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Tuesday, September 25, 2012

Luther's Chronology, Part 6b (James Barr – "scholar")

In Part 6a of this series (Table of Contents in Part 1 here), I began this review of the modern scholar Professor James Barr († 2006).  He wrote several articles about Biblical chronology, and seems to be the only writer who even mentions Luther's Chronology since the Weimar Edition (or Weimar Ausgabe) published it with comments in 1920 (in Germany).  Except Franz Pieper in 1924 in his Christian Dogmatics, volume 1, page 243 quoted Luther's preface to his Chronikon:
This thing has moved me that though I have not despised the historians completely, I have preferred Holy Scripture to them. I use the historians in such a way that I am not made to contradict the Scriptures. For I believe that in the Scriptures the true God speaks; but in the histories, good people by their ability, their diligence, and their faithfulness prove (but as human beings), or at least that the copyists, can err.
Reading Professor Barr is a lot like reading the editors and translators of the American Edition of Luther's Works – Jaroslav Pelikan, Helmut T. Lehmann, Franklin Sherman, etc – it almost seems they are gleeful when they report some 'error' of Luther or disagreement they have with him.  Neither Barr or the editor/translators of Luther's Works believed the Bible like he did.  Their goal was not to build the Christian faith, but rather appear "scientific", "scholarly", "reasonable", "balanced".  In fact the chief endorsement among "leading Reformation scholars worldwide" for the New Series of Luther's Works says it this way in the Endorsements:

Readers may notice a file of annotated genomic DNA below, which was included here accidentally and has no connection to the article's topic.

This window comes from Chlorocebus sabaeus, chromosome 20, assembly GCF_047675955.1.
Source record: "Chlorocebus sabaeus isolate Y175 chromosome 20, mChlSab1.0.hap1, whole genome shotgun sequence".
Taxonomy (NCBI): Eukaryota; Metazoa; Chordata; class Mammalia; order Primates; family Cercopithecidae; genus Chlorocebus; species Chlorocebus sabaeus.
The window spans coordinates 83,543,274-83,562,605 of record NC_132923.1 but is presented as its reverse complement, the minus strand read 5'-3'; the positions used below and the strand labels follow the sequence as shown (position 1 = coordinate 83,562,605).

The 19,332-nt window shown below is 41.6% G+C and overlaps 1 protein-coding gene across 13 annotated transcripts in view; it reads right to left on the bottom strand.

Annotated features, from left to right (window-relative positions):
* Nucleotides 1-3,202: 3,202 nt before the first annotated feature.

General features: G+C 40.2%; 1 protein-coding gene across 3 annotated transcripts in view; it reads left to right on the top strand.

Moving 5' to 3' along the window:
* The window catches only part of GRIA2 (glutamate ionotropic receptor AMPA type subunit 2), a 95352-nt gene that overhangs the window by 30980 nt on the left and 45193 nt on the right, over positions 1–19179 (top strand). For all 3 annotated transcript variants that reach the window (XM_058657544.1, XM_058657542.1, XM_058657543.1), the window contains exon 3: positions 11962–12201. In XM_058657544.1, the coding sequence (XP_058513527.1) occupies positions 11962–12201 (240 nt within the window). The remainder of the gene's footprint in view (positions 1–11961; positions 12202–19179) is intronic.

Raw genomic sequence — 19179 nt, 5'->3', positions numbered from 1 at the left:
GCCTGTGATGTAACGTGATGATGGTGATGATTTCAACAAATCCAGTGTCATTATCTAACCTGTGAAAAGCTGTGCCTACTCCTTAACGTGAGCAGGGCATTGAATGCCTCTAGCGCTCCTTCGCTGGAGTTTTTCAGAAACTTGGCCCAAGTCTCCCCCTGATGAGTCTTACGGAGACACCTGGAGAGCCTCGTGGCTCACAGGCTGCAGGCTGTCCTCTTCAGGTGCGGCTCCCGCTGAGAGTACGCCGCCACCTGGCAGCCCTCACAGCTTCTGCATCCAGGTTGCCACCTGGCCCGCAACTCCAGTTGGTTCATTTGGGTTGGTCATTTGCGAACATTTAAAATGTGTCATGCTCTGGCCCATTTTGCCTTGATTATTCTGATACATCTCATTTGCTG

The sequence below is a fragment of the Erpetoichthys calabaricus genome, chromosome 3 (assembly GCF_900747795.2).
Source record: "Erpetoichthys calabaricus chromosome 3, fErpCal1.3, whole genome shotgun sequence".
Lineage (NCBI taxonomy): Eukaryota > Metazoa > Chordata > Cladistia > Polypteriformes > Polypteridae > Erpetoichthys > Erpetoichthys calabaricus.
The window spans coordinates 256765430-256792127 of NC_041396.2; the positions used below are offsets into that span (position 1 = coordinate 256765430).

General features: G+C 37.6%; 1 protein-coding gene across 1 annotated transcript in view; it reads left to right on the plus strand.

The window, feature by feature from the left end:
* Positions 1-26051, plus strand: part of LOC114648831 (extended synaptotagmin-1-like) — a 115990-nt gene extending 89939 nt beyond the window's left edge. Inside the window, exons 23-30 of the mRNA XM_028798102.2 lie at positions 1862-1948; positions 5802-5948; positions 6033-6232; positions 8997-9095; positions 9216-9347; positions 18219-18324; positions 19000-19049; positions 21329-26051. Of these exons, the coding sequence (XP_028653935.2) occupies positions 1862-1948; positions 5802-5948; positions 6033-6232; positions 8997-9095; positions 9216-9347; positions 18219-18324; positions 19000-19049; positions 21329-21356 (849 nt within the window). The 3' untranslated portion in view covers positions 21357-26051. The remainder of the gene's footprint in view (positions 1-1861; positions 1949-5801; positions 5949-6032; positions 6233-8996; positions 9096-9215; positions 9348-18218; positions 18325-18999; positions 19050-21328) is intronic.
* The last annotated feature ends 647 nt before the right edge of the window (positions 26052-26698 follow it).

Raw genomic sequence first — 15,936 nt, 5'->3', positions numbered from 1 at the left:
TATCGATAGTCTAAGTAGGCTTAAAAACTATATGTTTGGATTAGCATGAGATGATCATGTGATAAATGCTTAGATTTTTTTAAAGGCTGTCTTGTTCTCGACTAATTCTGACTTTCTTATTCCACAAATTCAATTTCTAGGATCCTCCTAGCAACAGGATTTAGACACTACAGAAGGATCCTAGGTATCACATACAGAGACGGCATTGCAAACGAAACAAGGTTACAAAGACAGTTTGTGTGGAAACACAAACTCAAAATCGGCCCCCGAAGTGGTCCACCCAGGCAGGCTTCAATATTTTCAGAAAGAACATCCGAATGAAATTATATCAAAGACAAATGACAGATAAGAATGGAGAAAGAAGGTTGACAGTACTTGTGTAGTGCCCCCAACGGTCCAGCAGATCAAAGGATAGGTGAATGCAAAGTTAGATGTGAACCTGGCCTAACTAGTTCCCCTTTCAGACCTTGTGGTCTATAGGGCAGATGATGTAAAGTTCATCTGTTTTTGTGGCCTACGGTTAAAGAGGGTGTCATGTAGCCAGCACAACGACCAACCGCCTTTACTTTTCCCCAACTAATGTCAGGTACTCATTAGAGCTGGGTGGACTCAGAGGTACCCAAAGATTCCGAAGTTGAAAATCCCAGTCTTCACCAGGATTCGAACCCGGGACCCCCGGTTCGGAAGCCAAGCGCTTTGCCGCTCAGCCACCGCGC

"...this new series should delight scholars as well as engage laity and clergy."
Mark U. Edwards, Jr.
Academic Dean, Harvard Divinity School
That's Harvard University, the same university where Stephen Jay Gould taught the theory of evolution, the same university where Walter A. Maier received his Ph.D. degree.

The Prospectus for the CPH New Series of Luther's Works also says this:
" expanded English-language edition of Luther especially useful as a help to scholars and theologians..."
No!  Luther did not write anything for today's modern "scholars", he wrote only for the Christian faith, for the Christian church, and only true scholars in that true faith.  This is true also for Professor James Barr, a modern "scholar" who found faults with Luther.

What faults did Barr find with Luther?  I will begin covering that in Part 6c (after an interruption of this series to review Franz Pieper's teaching to defend the Doctrine of Inspiration).

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